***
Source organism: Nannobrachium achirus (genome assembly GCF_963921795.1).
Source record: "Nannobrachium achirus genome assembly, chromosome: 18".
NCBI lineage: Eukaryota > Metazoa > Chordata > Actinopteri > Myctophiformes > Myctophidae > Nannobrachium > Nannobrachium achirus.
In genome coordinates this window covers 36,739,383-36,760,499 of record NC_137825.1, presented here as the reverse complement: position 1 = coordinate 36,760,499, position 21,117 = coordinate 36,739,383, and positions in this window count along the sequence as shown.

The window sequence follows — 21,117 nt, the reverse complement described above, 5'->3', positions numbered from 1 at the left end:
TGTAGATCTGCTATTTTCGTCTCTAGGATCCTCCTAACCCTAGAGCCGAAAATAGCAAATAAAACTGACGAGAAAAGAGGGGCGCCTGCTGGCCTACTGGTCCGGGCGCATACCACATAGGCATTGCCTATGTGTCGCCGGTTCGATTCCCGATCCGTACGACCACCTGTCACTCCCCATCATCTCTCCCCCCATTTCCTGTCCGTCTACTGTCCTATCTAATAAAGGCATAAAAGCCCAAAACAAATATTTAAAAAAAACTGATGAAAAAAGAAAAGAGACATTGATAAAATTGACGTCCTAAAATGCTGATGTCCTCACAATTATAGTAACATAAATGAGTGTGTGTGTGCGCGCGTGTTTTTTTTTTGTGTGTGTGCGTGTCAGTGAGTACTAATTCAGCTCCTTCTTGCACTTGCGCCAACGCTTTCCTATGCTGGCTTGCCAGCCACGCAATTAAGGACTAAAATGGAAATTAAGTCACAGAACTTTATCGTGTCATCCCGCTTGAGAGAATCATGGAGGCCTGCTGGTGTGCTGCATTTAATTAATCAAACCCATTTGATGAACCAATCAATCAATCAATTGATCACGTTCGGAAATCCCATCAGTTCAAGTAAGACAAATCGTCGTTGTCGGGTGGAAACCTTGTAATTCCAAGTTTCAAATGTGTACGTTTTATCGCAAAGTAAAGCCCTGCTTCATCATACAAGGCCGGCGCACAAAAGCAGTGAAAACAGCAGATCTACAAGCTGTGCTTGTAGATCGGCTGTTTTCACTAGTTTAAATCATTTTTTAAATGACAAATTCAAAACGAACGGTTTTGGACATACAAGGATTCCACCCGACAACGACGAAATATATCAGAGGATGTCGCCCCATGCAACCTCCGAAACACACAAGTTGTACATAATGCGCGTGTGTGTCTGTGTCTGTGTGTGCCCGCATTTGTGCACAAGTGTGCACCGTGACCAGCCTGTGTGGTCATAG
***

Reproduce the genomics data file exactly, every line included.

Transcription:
Source organism: Nannobrachium achirus (genome assembly GCF_963921795.1).
Source record: "Nannobrachium achirus genome assembly, chromosome: 18".
NCBI lineage: Eukaryota > Metazoa > Chordata > Actinopteri > Myctophiformes > Myctophidae > Nannobrachium > Nannobrachium achirus.
In genome coordinates this window covers 36,739,383-36,760,499 of record NC_137825.1, presented here as the reverse complement: position 1 = coordinate 36,760,499, position 21,117 = coordinate 36,739,383, and positions in this window count along the sequence as shown.

The window sequence follows — 21,117 nt, the reverse complement described above, 5'->3', positions numbered from 1 at the left end:
TGTAGATCTGCTATTTTCGTCTCTAGGATCCTCCTAACCCTAGAGCCGAAAATAGCAAATAAAACTGACGAGAAAAGAGGGGCGCCTGCTGGCCTACTGGTCCGGGCGCATACCACATAGGCATTGCCTATGTGTCGCCGGTTCGATTCCCGATCCGTACGACCACCTGTCACTCCCCATCATCTCTCCCCCCATTTCCTGTCCGTCTACTGTCCTATCTAATAAAGGCATAAAAGCCCAAAACAAATATTTAAAAAAAACTGATGAAAAAAGAAAAGAGACATTGATAAAATTGACGTCCTAAAATGCTGATGTCCTCACAATTATAGTAACATAAATGAGTGTGTGTGTGCGCGCGTGTTTTTTTTTTGTGTGTGTGCGTGTCAGTGAGTACTAATTCAGCTCCTTCTTGCACTTGCGCCAACGCTTTCCTATGCTGGCTTGCCAGCCACGCAATTAAGGACTAAAATGGAAATTAAGTCACAGAACTTTATCGTGTCATCCCGCTTGAGAGAATCATGGAGGCCTGCTGGTGTGCTGCATTTAATTAATCAAACCCATTTGATGAACCAATCAATCAATCAATTGATCACGTTCGGAAATCCCATCAGTTCAAGTAAGACAAATCGTCGTTGTCGGGTGGAAACCTTGTAATTCCAAGTTTCAAATGTGTACGTTTTATCGCAAAGTAAAGCCCTGCTTCATCATACAAGGCCGGCGCACAAAAGCAGTGAAAACAGCAGATCTACAAGCTGTGCTTGTAGATCGGCTGTTTTCACTAGTTTAAATCATTTTTTAAATGACAAATTCAAAACGAACGGTTTTGGACATACAAGGATTCCACCCGACAACGACGAAATATATCAGAGGATGTCGCCCCATGCAACCTCCGAAACACACAAGTTGTACATAATGCGCGTGTGTGTCTGTGTCTGTGTGTGCCCGCATTTGTGCACAAGTGTGCACCGTGACCAGCCTGTGTGGTCATAG